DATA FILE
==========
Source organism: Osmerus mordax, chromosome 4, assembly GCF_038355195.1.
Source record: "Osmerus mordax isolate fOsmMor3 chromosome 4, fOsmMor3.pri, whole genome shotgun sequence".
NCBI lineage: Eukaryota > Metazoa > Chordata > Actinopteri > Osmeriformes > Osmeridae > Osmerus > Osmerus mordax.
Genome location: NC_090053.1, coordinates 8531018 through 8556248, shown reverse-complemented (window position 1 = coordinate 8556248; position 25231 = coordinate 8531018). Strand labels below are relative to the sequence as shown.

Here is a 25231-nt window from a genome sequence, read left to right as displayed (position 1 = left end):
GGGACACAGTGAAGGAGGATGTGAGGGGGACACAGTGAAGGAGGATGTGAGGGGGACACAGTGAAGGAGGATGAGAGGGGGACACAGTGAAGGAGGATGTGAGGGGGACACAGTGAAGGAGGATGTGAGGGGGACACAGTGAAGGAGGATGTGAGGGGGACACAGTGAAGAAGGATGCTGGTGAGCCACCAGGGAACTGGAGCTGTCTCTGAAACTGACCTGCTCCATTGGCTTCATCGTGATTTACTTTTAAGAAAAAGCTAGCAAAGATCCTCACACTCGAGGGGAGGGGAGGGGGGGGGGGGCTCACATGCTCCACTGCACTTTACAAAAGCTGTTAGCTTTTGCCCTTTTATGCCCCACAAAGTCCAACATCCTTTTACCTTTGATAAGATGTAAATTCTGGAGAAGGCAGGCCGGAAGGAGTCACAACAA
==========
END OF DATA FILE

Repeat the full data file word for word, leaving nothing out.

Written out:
Source organism: Osmerus mordax, chromosome 4, assembly GCF_038355195.1.
Source record: "Osmerus mordax isolate fOsmMor3 chromosome 4, fOsmMor3.pri, whole genome shotgun sequence".
NCBI lineage: Eukaryota > Metazoa > Chordata > Actinopteri > Osmeriformes > Osmeridae > Osmerus > Osmerus mordax.
Genome location: NC_090053.1, coordinates 8531018 through 8556248, shown reverse-complemented (window position 1 = coordinate 8556248; position 25231 = coordinate 8531018). Strand labels below are relative to the sequence as shown.

Here is a 25231-nt window from a genome sequence, read left to right as displayed (position 1 = left end):
GGGACACAGTGAAGGAGGATGTGAGGGGGACACAGTGAAGGAGGATGTGAGGGGGACACAGTGAAGGAGGATGAGAGGGGGACACAGTGAAGGAGGATGTGAGGGGGACACAGTGAAGGAGGATGTGAGGGGGACACAGTGAAGGAGGATGTGAGGGGGACACAGTGAAGAAGGATGCTGGTGAGCCACCAGGGAACTGGAGCTGTCTCTGAAACTGACCTGCTCCATTGGCTTCATCGTGATTTACTTTTAAGAAAAAGCTAGCAAAGATCCTCACACTCGAGGGGAGGGGAGGGGGGGGGGGGCTCACATGCTCCACTGCACTTTACAAAAGCTGTTAGCTTTTGCCCTTTTATGCCCCACAAAGTCCAACATCCTTTTACCTTTGATAAGATGTAAATTCTGGAGAAGGCAGGCCGGAAGGAGTCACAACAA